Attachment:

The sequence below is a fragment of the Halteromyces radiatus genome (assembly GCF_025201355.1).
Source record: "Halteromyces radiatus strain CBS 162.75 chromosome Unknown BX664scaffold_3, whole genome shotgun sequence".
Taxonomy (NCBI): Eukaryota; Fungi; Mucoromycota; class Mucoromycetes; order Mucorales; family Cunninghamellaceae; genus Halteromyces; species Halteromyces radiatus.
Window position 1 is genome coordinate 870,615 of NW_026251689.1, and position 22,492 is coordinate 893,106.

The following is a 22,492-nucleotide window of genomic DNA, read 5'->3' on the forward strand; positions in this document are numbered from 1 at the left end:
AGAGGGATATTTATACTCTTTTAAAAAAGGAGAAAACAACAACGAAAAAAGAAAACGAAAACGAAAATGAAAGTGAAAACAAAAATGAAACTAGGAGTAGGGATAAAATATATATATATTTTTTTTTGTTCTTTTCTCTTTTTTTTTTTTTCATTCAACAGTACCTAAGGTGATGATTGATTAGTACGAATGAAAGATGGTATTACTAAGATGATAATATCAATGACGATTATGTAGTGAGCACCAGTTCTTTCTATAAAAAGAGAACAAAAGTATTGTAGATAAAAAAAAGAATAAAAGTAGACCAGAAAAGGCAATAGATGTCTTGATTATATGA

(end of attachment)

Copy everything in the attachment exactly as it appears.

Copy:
The sequence below is a fragment of the Halteromyces radiatus genome (assembly GCF_025201355.1).
Source record: "Halteromyces radiatus strain CBS 162.75 chromosome Unknown BX664scaffold_3, whole genome shotgun sequence".
Taxonomy (NCBI): Eukaryota; Fungi; Mucoromycota; class Mucoromycetes; order Mucorales; family Cunninghamellaceae; genus Halteromyces; species Halteromyces radiatus.
Window position 1 is genome coordinate 870,615 of NW_026251689.1, and position 22,492 is coordinate 893,106.

The following is a 22,492-nucleotide window of genomic DNA, read 5'->3' on the forward strand; positions in this document are numbered from 1 at the left end:
AGAGGGATATTTATACTCTTTTAAAAAAGGAGAAAACAACAACGAAAAAAGAAAACGAAAACGAAAATGAAAGTGAAAACAAAAATGAAACTAGGAGTAGGGATAAAATATATATATATTTTTTTTTGTTCTTTTCTCTTTTTTTTTTTTTCATTCAACAGTACCTAAGGTGATGATTGATTAGTACGAATGAAAGATGGTATTACTAAGATGATAATATCAATGACGATTATGTAGTGAGCACCAGTTCTTTCTATAAAAAGAGAACAAAAGTATTGTAGATAAAAAAAAGAATAAAAGTAGACCAGAAAAGGCAATAGATGTCTTGATTATATGA